Expanding Export Role for Developing Countries - Oilseeds and Vegetable Oils

International Trade Forum, January-March 1990 | Go to article overview

Expanding Export Role for Developing Countries - Oilseeds and Vegetable Oils


EXPANDING EXPORT ROLE FOR DEVELOPING COUNTRIES - OILSEEDS AND VEGETABLE OILS

Oilseeds, oleaginous fruits and vegetable oils form one of the largest groups of agricultural commodities traded internationally in value terms (after cereals, meat and fishery products), and developing countries play a major and expanding role in this trade, according to a new ITC publication.

World exports of these products averaged U$16.7 billion yearly over the 1985-87 period, and, if oilcakes and oilseed meals are included, the figure came to almost $22 billion. From 1980 to 1988 global production of oilseeds levelled off in response to a slowdown in demand in developed countries for edible and industrial oils and for oilseed meals and cakes used in animal feeds. However the shares of developing countries, particularly those in Asia, in world output and exports of oilseeds and oils increased in value by over 40% during the period. Their share in international trade in these products is expected to continue the upward trend.

Competition among exporting countries, as well as among oilseeds and their products, is foreseen to intensify because of abundant supplies and limited growth in consumption. Technological improvements in processing should further increase the interchangeability of vegetable oils in a variety of uses and consequently reinforce the influence of price in the choice of oils by purchasers.

The products

The products that are traded to the greatest extent internationally are the following: oil-palm based products (palm oil, palm kernel oil and palm kernel cake); soybeans, soybean oil and soybean cake; rapeseeds, including the oil and cake; sunflower seeds, and the oil and cake; coconut-based products (copra, coconut oil and coconut meal); groundnuts, along with groundnut oil and cake; and cottonseeds, and related oil and cake. The comparative importance of individual oils and oilseeds in international trade has changed considerably in recent years, with coconut, copra and groundnut now playing a less dominant role in trade than they did in the 1970s. The oilseeds traded in largest quantities now are soybean, palm, rapeseed, sunflower seed and derived products.

World trade

World exports of the leading oilseeds and oleaginous fruits averaged 35.97 million tons yearly during the period 1985-87, valued at $8.7 billion. Soybeans dominated world trade in oilseeds during those years, accounting for nearly 76% of the quantity and 64.5% of the value of these exports. The second most important product was rapeseed, which had a share of 11.5% by volume and 14.3% by value. Exports of sunflower seed and groundnuts amounted to 5.5% and 2.4% of total quantity and 9.3% and 6.5% of total value respectively. Other items making up the remaining value and volume of trade (approximately 5%) in the period were cottonseed, palm kernel, linseed, sesame seed and castor beans.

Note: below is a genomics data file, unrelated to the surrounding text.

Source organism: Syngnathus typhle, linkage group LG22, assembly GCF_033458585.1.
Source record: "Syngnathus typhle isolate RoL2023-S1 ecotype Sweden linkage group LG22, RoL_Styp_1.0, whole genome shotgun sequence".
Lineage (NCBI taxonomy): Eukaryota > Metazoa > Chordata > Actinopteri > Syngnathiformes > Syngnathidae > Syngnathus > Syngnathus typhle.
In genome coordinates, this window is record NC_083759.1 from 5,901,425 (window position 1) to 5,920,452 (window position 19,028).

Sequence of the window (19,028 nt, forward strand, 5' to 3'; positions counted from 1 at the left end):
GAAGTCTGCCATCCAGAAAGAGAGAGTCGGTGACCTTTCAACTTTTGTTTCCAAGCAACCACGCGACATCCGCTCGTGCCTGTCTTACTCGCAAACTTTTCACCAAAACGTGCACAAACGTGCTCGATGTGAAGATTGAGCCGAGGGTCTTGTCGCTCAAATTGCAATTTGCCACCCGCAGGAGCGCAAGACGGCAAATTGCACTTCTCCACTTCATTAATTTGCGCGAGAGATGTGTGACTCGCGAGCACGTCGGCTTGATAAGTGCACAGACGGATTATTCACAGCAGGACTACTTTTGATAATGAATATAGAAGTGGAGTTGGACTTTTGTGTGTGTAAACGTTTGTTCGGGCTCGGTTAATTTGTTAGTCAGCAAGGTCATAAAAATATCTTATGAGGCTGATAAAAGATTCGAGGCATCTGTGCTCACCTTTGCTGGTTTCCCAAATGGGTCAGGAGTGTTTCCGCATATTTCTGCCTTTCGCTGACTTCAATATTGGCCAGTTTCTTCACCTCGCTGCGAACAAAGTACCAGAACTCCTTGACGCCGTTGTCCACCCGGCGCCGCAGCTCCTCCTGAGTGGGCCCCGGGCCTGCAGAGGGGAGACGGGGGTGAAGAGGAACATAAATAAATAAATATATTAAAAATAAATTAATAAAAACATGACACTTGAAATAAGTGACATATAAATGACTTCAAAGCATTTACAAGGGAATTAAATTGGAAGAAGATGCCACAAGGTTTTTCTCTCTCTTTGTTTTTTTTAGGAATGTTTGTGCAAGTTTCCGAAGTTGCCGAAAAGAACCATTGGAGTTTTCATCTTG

In the case of vegetable oils, world exports of the principal types averaged over 16.77 million tons yearly from 1985 through 1987, at $7.97 billion. Exports by volume and value were dominated by palm oil and soybean oil, which together accounted for 55% of total trade by quantity and 46.8% by value. Sunflower oil made up about 12% of the total export tonnage and value. Coconut oil accounted for only 8.7% of the export volume and 7.5% of export value over the period. The combined volume of exports of rapeseed and mustard-seed oils was 8.7% and of value 8.3% of the world total. Exports of palm kernel oil reached 3.6% and 3.2% of the overall figure by quantity and value respectively, while those of cottonseed oil came to 2.2% and 3.0%. Exports of groundnut oil amounted to only 2% of the total volume and value. Although comparatively small in volume terms (3.2% of the annual world average), olive oil exports were 11% of the overall value during 1985-87. Other vegetable oils of significance in international trade during that period were maize, linseed and castor oils. …

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